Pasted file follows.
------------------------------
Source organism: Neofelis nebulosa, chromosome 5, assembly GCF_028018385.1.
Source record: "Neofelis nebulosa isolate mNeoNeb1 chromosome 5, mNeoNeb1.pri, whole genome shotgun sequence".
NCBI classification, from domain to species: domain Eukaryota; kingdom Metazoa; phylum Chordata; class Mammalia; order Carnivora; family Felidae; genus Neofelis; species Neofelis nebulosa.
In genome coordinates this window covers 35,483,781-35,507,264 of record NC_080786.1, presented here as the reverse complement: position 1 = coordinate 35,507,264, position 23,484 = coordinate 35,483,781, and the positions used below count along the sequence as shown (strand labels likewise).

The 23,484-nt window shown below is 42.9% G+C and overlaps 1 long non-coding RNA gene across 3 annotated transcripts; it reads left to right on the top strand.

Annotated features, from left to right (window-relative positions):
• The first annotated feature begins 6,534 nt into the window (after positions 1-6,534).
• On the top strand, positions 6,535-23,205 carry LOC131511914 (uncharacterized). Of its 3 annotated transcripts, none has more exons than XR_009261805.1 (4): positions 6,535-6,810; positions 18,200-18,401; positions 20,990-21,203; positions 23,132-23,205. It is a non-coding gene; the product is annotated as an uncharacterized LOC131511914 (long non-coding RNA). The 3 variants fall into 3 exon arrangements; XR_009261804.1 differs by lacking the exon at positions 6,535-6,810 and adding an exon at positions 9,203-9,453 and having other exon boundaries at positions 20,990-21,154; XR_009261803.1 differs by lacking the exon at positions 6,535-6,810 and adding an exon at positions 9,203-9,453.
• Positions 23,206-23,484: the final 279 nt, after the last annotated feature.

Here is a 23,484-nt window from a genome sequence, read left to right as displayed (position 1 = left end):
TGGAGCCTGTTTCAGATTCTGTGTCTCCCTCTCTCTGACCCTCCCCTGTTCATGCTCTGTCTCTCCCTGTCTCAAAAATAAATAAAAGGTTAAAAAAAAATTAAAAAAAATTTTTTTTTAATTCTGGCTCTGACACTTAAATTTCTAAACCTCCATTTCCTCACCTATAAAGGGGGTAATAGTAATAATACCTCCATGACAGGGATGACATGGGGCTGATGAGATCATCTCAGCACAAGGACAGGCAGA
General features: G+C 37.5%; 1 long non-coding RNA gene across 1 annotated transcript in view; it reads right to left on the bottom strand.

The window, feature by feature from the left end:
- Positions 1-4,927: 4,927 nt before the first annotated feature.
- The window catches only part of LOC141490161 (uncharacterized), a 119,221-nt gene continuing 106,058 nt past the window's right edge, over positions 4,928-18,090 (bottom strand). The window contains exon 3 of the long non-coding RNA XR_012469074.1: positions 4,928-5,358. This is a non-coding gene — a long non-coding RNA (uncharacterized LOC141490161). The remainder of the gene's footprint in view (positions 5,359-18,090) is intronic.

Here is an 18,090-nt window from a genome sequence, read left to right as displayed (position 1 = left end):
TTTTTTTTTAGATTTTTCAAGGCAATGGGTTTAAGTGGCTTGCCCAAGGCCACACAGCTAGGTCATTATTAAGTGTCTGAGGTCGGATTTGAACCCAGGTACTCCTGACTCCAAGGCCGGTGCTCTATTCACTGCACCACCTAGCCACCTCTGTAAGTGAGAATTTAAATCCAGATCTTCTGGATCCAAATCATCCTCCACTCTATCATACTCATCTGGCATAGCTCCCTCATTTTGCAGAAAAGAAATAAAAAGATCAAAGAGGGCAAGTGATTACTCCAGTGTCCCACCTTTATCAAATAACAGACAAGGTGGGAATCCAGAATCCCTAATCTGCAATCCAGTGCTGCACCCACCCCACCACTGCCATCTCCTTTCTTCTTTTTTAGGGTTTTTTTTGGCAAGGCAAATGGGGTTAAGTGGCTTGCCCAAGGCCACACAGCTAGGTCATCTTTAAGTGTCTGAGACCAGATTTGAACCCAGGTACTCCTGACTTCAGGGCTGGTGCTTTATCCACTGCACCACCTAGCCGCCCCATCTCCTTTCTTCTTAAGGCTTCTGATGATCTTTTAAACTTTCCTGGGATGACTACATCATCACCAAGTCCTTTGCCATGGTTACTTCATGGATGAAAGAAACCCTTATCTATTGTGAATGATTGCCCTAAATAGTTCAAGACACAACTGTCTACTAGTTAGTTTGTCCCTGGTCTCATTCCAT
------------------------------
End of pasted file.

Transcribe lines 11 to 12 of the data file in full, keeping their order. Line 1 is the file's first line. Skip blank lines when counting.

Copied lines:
TGGAGCCTGTTTCAGATTCTGTGTCTCCCTCTCTCTGACCCTCCCCTGTTCATGCTCTGTCTCTCCCTGTCTCAAAAATAAATAAAAGGTTAAAAAAAAATTAAAAAAAATTTTTTTTTAATTCTGGCTCTGACACTTAAATTTCTAAACCTCCATTTCCTCACCTATAAAGGGGGTAATAGTAATAATACCTCCATGACAGGGATGACATGGGGCTGATGAGATCATCTCAGCACAAGGACAGGCAGA
General features: G+C 37.5%; 1 long non-coding RNA gene across 1 annotated transcript in view; it reads right to left on the bottom strand.